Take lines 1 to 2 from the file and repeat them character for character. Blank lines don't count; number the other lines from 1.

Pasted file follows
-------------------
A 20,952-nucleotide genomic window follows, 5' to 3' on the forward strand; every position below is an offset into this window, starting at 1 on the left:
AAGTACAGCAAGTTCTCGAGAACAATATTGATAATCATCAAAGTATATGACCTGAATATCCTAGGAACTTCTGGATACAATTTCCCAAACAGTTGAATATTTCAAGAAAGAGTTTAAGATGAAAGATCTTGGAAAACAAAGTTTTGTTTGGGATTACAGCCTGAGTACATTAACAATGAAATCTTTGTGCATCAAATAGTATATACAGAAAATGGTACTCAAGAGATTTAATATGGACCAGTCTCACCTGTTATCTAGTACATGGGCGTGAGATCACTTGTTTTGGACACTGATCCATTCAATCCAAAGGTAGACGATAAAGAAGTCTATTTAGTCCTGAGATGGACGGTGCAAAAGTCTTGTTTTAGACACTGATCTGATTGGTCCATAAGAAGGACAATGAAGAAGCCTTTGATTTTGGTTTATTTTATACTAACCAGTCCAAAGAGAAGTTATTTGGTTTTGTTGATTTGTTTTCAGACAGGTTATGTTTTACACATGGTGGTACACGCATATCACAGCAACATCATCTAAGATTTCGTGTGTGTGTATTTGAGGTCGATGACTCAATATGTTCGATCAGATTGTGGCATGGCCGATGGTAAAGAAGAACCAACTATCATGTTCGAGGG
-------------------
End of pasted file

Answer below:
A 20,952-nucleotide genomic window follows, 5' to 3' on the forward strand; every position below is an offset into this window, starting at 1 on the left:
AAGTACAGCAAGTTCTCGAGAACAATATTGATAATCATCAAAGTATATGACCTGAATATCCTAGGAACTTCTGGATACAATTTCCCAAACAGTTGAATATTTCAAGAAAGAGTTTAAGATGAAAGATCTTGGAAAACAAAGTTTTGTTTGGGATTACAGCCTGAGTACATTAACAATGAAATCTTTGTGCATCAAATAGTATATACAGAAAATGGTACTCAAGAGATTTAATATGGACCAGTCTCACCTGTTATCTAGTACATGGGCGTGAGATCACTTGTTTTGGACACTGATCCATTCAATCCAAAGGTAGACGATAAAGAAGTCTATTTAGTCCTGAGATGGACGGTGCAAAAGTCTTGTTTTAGACACTGATCTGATTGGTCCATAAGAAGGACAATGAAGAAGCCTTTGATTTTGGTTTATTTTATACTAACCAGTCCAAAGAGAAGTTATTTGGTTTTGTTGATTTGTTTTCAGACAGGTTATGTTTTACACATGGTGGTACACGCATATCACAGCAACATCATCTAAGATTTCGTGTGTGTGTATTTGAGGTCGATGACTCAATATGTTCGATCAGATTGTGGCATGGCCGATGGTAAAGAAGAACCAACTATCATGTTCGAGGG